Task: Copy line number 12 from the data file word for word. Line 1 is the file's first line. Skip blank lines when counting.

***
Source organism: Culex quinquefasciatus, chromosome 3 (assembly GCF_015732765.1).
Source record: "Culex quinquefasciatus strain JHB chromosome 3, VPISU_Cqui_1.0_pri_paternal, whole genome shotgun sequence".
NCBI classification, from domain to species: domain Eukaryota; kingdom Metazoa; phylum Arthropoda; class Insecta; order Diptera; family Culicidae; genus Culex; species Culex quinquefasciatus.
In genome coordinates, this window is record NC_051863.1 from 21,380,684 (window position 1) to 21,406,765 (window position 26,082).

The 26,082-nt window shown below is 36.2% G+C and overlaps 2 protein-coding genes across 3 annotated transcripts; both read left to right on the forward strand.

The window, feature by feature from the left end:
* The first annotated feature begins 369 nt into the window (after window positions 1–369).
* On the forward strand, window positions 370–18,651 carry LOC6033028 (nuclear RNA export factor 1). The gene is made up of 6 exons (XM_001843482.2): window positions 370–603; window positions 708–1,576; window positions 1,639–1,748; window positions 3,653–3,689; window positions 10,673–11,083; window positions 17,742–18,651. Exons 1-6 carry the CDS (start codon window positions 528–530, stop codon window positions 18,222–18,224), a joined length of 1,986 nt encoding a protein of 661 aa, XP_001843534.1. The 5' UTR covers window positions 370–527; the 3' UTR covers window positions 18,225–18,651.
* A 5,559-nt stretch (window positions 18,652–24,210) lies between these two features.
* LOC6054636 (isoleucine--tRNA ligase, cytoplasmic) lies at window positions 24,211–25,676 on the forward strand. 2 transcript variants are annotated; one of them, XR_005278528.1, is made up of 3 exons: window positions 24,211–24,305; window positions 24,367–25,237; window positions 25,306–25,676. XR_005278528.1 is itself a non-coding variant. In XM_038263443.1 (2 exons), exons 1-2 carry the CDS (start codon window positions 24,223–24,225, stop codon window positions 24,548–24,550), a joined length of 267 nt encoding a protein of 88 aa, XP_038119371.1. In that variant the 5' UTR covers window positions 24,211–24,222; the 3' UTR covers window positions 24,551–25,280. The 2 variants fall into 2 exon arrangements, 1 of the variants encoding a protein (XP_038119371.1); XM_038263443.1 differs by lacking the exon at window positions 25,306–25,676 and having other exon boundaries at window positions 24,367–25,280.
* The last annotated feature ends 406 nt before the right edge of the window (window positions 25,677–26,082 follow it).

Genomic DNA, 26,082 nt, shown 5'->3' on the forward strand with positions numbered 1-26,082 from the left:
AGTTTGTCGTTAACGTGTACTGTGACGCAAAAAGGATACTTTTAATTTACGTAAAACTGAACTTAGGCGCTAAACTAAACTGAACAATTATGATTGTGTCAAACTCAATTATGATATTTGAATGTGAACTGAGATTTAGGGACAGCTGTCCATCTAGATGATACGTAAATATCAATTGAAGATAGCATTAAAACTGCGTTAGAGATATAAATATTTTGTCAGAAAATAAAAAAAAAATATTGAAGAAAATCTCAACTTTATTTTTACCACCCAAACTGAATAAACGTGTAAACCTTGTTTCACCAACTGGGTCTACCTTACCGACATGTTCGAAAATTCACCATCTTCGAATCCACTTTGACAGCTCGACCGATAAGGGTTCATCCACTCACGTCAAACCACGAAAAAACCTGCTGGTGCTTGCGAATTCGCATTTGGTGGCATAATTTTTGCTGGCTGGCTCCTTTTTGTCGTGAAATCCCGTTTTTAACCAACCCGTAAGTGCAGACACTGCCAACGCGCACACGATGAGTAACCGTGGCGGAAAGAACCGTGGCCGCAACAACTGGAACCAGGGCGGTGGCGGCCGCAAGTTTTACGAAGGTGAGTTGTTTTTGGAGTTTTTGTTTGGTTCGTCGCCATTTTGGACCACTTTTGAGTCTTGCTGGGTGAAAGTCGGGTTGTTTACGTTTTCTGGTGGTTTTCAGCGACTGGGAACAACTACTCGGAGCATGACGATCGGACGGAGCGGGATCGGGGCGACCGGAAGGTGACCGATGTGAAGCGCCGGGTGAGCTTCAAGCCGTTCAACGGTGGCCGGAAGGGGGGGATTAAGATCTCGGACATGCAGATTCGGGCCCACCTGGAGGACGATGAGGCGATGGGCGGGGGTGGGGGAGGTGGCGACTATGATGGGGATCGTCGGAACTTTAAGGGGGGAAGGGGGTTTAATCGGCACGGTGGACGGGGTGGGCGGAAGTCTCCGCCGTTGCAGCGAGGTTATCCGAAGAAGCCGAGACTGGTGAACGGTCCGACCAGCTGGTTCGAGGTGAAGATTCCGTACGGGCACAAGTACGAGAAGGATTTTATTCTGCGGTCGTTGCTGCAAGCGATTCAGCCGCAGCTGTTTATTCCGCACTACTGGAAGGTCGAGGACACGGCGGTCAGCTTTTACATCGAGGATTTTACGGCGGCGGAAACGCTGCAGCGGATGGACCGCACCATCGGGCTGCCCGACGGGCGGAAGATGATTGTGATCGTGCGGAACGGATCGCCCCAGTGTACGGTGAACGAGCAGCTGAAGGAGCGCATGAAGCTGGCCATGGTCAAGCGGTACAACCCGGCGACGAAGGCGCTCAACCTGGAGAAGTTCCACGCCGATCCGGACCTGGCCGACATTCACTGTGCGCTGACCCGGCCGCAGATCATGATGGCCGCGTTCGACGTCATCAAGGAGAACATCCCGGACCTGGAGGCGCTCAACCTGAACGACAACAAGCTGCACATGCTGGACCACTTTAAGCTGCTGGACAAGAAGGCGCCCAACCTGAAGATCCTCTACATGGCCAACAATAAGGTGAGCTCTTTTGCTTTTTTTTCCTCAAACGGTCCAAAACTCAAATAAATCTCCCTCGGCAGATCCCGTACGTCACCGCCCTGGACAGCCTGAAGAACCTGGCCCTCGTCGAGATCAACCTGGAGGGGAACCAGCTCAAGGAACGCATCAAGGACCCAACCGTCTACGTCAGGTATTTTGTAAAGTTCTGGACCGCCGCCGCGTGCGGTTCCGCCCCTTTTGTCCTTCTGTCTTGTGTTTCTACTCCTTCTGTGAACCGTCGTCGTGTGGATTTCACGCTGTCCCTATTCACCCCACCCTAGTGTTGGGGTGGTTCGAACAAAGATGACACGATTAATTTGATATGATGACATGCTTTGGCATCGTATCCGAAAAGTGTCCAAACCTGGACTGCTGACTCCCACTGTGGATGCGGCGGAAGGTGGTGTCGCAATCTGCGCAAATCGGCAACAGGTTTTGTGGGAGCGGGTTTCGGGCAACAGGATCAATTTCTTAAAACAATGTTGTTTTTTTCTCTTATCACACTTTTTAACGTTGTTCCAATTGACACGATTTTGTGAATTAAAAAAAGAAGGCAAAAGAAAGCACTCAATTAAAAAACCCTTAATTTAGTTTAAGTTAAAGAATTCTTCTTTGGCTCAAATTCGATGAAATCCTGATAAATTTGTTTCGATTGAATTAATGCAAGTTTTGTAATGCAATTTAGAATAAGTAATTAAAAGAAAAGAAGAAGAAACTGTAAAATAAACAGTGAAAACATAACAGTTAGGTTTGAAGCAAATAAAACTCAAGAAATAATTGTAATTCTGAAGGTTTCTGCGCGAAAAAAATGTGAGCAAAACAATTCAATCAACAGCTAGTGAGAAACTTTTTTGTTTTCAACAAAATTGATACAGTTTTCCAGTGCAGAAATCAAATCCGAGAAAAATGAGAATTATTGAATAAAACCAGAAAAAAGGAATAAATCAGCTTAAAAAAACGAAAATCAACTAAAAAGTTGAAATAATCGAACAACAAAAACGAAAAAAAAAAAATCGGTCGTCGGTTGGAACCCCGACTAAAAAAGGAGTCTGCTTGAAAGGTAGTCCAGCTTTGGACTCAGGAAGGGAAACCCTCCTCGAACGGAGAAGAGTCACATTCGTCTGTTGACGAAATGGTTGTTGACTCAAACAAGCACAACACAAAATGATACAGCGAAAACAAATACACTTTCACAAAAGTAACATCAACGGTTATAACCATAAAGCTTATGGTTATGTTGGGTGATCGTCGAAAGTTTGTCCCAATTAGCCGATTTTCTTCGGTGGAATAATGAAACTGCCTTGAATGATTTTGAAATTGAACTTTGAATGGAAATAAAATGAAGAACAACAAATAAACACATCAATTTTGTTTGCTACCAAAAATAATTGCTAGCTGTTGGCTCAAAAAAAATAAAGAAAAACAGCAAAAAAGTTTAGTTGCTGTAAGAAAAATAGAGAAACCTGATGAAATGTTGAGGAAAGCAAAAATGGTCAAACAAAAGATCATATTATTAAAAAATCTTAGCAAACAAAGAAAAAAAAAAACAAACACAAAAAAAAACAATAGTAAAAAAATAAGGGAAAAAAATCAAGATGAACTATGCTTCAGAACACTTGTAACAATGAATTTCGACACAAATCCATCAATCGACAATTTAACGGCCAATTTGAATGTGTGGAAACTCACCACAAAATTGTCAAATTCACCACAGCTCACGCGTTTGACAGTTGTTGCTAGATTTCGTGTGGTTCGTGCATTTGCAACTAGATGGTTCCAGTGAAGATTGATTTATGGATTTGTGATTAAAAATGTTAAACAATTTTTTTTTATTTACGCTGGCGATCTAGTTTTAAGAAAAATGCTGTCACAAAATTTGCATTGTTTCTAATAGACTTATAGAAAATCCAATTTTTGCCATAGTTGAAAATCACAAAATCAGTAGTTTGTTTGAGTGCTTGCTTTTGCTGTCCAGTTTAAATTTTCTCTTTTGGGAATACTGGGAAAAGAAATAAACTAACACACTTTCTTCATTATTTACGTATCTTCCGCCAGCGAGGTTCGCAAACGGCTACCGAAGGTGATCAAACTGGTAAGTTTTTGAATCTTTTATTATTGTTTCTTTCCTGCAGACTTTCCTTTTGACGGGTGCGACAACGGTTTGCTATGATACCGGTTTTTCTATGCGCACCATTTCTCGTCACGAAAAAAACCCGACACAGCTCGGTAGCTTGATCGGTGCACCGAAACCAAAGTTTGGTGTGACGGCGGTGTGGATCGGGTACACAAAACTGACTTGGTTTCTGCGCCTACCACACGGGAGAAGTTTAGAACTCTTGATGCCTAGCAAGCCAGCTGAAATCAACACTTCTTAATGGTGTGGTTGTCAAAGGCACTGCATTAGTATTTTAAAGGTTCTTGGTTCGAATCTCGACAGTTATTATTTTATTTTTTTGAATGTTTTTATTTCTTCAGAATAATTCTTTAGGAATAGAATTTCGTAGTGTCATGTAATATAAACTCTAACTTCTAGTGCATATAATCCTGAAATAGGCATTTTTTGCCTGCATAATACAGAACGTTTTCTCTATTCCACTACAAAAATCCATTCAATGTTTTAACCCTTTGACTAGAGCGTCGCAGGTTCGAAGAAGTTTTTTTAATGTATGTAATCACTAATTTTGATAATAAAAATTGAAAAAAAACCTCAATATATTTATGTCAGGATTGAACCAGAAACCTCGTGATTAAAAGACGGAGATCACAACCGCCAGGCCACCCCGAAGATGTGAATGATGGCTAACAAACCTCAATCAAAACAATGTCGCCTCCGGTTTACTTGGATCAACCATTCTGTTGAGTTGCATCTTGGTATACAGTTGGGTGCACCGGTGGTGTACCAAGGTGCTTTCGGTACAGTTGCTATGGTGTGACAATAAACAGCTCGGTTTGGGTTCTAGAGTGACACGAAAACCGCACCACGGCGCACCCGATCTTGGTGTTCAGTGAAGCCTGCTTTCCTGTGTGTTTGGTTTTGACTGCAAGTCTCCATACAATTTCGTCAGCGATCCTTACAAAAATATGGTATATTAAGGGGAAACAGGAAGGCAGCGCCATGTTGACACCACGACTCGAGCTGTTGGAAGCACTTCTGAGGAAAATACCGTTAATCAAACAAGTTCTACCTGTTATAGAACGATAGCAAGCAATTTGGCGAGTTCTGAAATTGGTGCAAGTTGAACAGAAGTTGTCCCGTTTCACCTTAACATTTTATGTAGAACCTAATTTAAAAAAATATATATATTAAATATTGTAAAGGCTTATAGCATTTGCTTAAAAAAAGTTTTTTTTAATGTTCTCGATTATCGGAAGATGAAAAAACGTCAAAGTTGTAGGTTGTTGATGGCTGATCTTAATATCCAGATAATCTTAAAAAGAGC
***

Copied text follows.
Genomic DNA, 26,082 nt, shown 5'->3' on the forward strand with positions numbered 1-26,082 from the left: